Alone in the Dark: Dev Diary 3
To build all this variety of gameplay elements and features in Alone in the Dark we built our own technology. There is a full R&D department working on the tool we use at Eden – it’s an in-house tool called Twilight 2. The interesting thing about Twilight 2 is it’s the same tool we used for TDU. It was so flexible that with updates on it we can make all that we need for Alone in the Dark.
There is another technical team working on the game engine specifically for all the different platforms to run everything in the game. We had the chance to develop a very open engine to bring together everything in the game – I don’t know if it would have been possible with another engine. The great thing for the designers is that everything has been thought of like Lego blocks, so if you have an idea you can pick a little part of the engine, add another part, meld them together and you have what you expect to have. After that you can play with it inside the game and build some specific situations or puzzles. The designers were able to prototype the game mechanics themselves and the engine helped us a lot to do that.
How we managed to balance the innovation with fun in the game is by working nights (a lot) and the key word is iteration. You don’t have any other method. If something was never done before you need to build it, test it, see what goes well, what goes wrong, and you need to improve it and improve it, test it, improve it. We do this for all the features in the game, lots of iteration, iteration, iteration.
It was fun because when we talked together about some gameplay situations in the game after some discussion we realised that nobody in the development team played the same situation the same way. Sometimes we talked about it and someone would say “we need to improve that because when you use this object to fight these monsters and…” I would say, “but you used that object to fight these monsters? You’re supposed to do that!” “No, no you can combine this with that and it gives you this result”, and I’d realise that yes it’s logical. We had lots of unexpected situations just from the creativity of the player – that was really, really interesting.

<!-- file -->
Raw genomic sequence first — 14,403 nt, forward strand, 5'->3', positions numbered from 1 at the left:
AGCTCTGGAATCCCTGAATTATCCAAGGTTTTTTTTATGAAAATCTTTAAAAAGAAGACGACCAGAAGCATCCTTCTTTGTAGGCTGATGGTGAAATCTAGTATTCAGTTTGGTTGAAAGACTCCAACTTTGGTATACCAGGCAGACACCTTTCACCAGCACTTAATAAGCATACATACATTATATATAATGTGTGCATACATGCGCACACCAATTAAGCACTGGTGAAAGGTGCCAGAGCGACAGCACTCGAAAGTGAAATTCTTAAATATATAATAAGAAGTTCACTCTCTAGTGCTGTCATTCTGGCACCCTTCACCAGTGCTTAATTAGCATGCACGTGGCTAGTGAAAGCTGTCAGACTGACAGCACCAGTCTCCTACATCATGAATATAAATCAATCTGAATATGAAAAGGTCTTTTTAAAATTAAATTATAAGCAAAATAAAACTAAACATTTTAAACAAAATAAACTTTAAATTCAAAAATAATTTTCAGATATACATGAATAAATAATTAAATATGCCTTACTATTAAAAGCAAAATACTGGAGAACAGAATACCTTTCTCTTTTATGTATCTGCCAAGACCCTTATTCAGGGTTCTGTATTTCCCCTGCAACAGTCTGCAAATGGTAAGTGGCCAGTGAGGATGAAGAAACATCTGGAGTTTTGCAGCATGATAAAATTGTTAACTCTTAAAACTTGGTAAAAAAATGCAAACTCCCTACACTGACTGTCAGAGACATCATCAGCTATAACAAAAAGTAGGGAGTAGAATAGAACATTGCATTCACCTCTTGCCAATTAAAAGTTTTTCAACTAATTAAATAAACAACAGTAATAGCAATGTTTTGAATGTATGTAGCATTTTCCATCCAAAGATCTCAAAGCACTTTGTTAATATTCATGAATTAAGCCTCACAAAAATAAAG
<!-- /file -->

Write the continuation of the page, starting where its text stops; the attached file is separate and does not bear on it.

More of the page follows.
On the other hand, it was difficult to manage lots of people on the project, and the new generation of game console brought lots of new issues. The team grew so fast that we needed to re-think all our processes to build a game. With this new type of content it created a new type of issue so our everyday work was re-thinking everything, which was very, very hard.
The choice of Central Park is important, because what we want with Central Park is to give to the player some realistic environments to put all the extraordinary things in perspective. If you have a realistic environment everything not normal seems very, very weird. If you are in a completely weird environment the weirdness is normal, so what we want is to use the park to give the perspective on all the paranormal activity.
Of course the park is also very useful in terms of environment because it’s very rich in terms of variety, there are plenty of buildings, there is a huge museum, lots of lakes, there are some parts which are very cute and charming and there are some more wild forest parts, and you have lots of bridges and roads.
When we went to Central Park to do some research in terms of environments, we took tons of photography and we walked miles and miles. When we saw something we stopped and said oh, we can have something here, and we thought about how to build specific situations. Sometimes we simulated the situations of the game in the park, so it was quite dangerous sometimes, but it was interesting!